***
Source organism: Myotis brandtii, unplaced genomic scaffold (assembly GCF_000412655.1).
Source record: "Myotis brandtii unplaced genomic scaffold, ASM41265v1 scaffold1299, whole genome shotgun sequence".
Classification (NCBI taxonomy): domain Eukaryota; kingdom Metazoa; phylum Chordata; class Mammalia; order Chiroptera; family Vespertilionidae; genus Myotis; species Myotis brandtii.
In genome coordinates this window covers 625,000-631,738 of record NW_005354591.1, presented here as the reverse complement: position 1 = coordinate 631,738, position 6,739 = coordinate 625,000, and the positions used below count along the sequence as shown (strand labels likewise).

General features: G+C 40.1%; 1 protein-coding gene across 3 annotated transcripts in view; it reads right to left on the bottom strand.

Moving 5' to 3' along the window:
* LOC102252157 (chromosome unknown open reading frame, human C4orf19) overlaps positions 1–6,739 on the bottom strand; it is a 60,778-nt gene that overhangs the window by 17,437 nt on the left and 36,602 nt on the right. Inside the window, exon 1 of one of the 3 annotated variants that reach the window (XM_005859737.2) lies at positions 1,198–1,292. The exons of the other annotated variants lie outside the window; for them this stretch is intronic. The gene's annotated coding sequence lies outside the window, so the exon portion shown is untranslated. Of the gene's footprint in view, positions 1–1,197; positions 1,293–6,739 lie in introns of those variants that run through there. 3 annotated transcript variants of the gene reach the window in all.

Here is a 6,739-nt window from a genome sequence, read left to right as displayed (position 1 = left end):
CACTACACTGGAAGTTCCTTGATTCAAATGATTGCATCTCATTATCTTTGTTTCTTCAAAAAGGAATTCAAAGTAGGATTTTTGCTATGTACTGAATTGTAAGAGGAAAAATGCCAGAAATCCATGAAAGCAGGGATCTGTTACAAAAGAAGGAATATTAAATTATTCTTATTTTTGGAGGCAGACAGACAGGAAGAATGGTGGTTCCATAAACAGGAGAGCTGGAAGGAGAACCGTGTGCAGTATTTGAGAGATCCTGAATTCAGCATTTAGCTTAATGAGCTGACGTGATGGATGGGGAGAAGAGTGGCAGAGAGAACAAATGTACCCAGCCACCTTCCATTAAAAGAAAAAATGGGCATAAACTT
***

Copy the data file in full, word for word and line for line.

Source organism: Myotis brandtii, unplaced genomic scaffold (assembly GCF_000412655.1).
Source record: "Myotis brandtii unplaced genomic scaffold, ASM41265v1 scaffold1299, whole genome shotgun sequence".
Classification (NCBI taxonomy): domain Eukaryota; kingdom Metazoa; phylum Chordata; class Mammalia; order Chiroptera; family Vespertilionidae; genus Myotis; species Myotis brandtii.
In genome coordinates this window covers 625,000-631,738 of record NW_005354591.1, presented here as the reverse complement: position 1 = coordinate 631,738, position 6,739 = coordinate 625,000, and the positions used below count along the sequence as shown (strand labels likewise).

General features: G+C 40.1%; 1 protein-coding gene across 3 annotated transcripts in view; it reads right to left on the bottom strand.

Moving 5' to 3' along the window:
* LOC102252157 (chromosome unknown open reading frame, human C4orf19) overlaps positions 1–6,739 on the bottom strand; it is a 60,778-nt gene that overhangs the window by 17,437 nt on the left and 36,602 nt on the right. Inside the window, exon 1 of one of the 3 annotated variants that reach the window (XM_005859737.2) lies at positions 1,198–1,292. The exons of the other annotated variants lie outside the window; for them this stretch is intronic. The gene's annotated coding sequence lies outside the window, so the exon portion shown is untranslated. Of the gene's footprint in view, positions 1–1,197; positions 1,293–6,739 lie in introns of those variants that run through there. 3 annotated transcript variants of the gene reach the window in all.

Here is a 6,739-nt window from a genome sequence, read left to right as displayed (position 1 = left end):
CACTACACTGGAAGTTCCTTGATTCAAATGATTGCATCTCATTATCTTTGTTTCTTCAAAAAGGAATTCAAAGTAGGATTTTTGCTATGTACTGAATTGTAAGAGGAAAAATGCCAGAAATCCATGAAAGCAGGGATCTGTTACAAAAGAAGGAATATTAAATTATTCTTATTTTTGGAGGCAGACAGACAGGAAGAATGGTGGTTCCATAAACAGGAGAGCTGGAAGGAGAACCGTGTGCAGTATTTGAGAGATCCTGAATTCAGCATTTAGCTTAATGAGCTGACGTGATGGATGGGGAGAAGAGTGGCAGAGAGAACAAATGTACCCAGCCACCTTCCATTAAAAGAAAAAATGGGCATAAACTT